The search for family roots 

Seeking out our ancestors is becoming a global phenomenon

click to flip through (6) Douglas family picture 1911. In this Douglas family picture, John Barker's mother is the one-year-old seated on the ground on the left next to her sister, Margaret, with the bow in her hair — third from the left on the bottom row;
  • Douglas family picture 1911. In this Douglas family picture, John Barker's mother is the one-year-old seated on the ground on the left next to her sister, Margaret, with the bow in her hair — third from the left on the bottom row;
 

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Sometime it's an interest in how historical facts relate to families, he added.

"There's a whole range of interests out there," said Whitlock, 63. "Genealogy is probably the number one hobby in the world these days."

Whitlock runs a website that contains data on 50,000 people with the same surname.

It operates as a clearing-house for information and several thousand people have contributed their findings to it over the last 40 years.

Whitlock said he started out in 1967, when people had to travel to find out information, rather than using the Internet.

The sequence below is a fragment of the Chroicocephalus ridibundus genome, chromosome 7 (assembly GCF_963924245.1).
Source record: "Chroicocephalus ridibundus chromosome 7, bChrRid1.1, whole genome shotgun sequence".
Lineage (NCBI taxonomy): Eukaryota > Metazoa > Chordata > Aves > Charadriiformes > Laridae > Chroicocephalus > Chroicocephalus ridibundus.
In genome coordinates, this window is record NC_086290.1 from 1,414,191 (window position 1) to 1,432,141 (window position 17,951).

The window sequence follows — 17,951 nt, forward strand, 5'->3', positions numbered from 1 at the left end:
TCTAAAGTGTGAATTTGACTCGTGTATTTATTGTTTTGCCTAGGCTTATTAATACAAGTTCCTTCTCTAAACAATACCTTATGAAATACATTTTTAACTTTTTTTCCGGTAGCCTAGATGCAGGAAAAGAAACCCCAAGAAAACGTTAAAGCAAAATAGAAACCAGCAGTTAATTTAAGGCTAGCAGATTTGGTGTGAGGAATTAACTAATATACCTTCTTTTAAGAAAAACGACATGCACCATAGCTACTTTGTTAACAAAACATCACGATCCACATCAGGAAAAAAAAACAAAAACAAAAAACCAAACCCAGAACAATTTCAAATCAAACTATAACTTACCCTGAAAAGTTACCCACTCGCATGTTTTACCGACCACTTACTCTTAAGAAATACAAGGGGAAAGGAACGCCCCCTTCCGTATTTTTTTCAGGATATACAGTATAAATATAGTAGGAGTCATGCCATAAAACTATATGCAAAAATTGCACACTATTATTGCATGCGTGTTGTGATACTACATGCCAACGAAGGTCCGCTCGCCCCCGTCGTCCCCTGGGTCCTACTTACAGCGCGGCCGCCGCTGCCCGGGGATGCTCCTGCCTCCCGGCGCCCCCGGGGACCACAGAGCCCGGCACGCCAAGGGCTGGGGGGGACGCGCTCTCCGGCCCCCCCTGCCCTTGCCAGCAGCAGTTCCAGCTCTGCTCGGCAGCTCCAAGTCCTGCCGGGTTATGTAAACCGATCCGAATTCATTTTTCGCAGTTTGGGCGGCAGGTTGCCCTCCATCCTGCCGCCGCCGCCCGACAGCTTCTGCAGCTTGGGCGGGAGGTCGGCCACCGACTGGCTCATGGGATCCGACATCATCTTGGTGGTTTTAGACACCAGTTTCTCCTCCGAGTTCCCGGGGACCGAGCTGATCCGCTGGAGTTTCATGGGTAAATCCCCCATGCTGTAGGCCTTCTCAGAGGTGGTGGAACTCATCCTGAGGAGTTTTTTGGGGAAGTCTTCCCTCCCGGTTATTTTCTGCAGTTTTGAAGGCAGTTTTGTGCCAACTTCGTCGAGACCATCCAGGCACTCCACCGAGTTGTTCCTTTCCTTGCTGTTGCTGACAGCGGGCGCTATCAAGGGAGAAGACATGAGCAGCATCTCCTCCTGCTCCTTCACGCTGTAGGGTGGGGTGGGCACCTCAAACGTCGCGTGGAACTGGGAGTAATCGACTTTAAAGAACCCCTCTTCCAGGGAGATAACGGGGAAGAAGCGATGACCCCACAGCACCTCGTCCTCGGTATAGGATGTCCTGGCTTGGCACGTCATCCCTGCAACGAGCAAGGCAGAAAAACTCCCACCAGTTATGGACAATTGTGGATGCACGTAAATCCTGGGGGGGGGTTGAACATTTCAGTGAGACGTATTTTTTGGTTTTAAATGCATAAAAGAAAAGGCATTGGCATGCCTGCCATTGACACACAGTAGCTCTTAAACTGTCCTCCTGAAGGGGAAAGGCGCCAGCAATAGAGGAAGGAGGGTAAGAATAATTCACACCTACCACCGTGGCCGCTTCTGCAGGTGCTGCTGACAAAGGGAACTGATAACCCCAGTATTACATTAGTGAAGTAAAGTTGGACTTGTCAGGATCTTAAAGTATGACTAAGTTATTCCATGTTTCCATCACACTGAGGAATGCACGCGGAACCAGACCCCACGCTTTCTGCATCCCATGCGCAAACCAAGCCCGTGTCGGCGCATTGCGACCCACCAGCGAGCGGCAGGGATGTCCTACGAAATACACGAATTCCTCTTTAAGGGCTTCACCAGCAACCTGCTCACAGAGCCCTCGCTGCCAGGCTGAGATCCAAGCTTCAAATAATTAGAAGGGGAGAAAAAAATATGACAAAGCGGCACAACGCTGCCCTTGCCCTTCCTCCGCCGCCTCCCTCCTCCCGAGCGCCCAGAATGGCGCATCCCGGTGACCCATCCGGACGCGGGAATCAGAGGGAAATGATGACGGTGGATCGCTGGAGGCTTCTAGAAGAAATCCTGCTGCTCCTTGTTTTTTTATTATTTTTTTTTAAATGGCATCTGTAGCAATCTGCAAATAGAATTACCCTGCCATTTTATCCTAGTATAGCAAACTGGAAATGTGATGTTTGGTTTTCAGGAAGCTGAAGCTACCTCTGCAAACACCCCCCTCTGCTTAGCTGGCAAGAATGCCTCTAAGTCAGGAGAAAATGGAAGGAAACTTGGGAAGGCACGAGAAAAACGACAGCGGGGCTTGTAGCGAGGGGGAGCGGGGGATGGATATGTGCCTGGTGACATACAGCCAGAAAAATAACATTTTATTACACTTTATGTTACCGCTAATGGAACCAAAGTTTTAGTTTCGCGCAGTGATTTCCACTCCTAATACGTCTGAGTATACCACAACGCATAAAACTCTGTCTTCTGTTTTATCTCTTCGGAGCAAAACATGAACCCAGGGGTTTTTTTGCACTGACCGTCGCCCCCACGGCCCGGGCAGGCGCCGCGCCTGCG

"When you actually go and see the places these people lived and you go in the basement of some ancient mansion in England and realize you're seeing the same stones that your family in the 1600s walked on, it's quite fascinating," he added. "We use it as a reason to travel. We travel all over the world to visit people and places that have some sort of connection."

He said he tries to get to Salt Lake City once a year to access the huge database run by the Mormon Church.

"They subscribe to data bases all over the world," he said. "Last time I was there I downloaded 400 wills. I was able to get them without going to England and sit in a lot of different records offices."

Whitlock said the advent of DNA testing has opened up a whole new way of finding out if people are related.

"I had an African American family that wanted to confirm that they were actually descended from a Whitlock slave owner and DNA actually showed them that," he added. "People want to know, 'Where did I come from and why do other people have the same name as me?'"

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